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June 2nd Will Bring Cap Savings for Falcons

Free safety Thomas DeCoud was released in March, but was designated by the Falcons as a June 1st release. What does that mean for the Falcons in terms of the salary cap?

Dale Zanine-USA TODAY Sports

Free safety Thomas DeCoud was released by the Falcons back in March, and has since signed with the Carolina Panthers. DeCoud would have carried a cap hit of $4.8 million dollars in 2014 for the Falcons, and with $1.8 million guaranteed that will revert to a dead money cap hit, DeCoud's release saved the Falcons a net amount $3 million dollars. Sounds simple, right? Well, not really.

Under the current CBA, each team in the NFL is permitted to designate up to two players as post-June 1st releases, even if said players are released well in advance of June 1st. This designation allows the released players to have a shot at landing with another team during free agency, which is preferable to being released after June 1st when the dust of free agency and the draft has settled and rosters have begun to take shape for the coming season.

This scenario also permits the teams that released said players to amortize any guaranteed money--which turns into dead money after a player is released and counts against a team's cap space--over the course of two seasons, as opposed to absorbing the dead money cap hit all at once.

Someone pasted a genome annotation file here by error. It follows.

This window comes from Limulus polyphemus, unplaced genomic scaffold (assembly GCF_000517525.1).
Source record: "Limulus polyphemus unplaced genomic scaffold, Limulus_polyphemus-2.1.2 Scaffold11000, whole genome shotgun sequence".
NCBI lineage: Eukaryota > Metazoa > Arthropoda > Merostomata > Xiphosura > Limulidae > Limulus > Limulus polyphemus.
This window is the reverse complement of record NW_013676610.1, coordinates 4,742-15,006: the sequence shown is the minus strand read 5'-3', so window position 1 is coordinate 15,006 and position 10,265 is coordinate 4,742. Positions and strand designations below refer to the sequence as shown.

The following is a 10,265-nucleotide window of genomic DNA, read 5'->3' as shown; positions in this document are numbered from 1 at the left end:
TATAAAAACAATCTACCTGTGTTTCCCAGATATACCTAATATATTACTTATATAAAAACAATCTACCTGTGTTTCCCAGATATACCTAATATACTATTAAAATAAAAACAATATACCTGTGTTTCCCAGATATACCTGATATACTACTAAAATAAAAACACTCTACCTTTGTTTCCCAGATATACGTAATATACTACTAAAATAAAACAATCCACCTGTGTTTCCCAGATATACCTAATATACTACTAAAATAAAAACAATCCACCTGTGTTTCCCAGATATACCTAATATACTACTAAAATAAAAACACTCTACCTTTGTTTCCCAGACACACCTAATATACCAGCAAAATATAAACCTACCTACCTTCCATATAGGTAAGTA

What this means specifically for the Falcons is that they have to count DeCoud's 2014 contract numbers against their cap in their entirety until after today. As of tomorrow, $3 million of that money will come off the books. All that will remain for 2014 will be $600,000--his prorated bonus that was due in 2014--in dead money. The additional $1.2 million in dead money for DeCoud will be pushed to the 2015 cap.

Dead money is a necessary evil when making difficult personnel choices to field the best team possible, but this post-June 1st designation takes a little of the sting out of the dead money for DeCoud. It's nice for the team to have a little more cap space heading into the season.

At present, and until the start of the regular season, teams only have to officially count their top 51 contracts against the cap. has the Falcons' top 51 contracts at $121,895,932, including DeCoud's contract. As of tomorrow, that should drop to $117,695,932, giving the Falcons quite a lot of breathing room against the $133 million cap ceiling until the start of the regular season.

What do you think about the cap savings that comes with designating DeCoud as a post-June 1st cut? Do you think the team should do anything in particular with that money?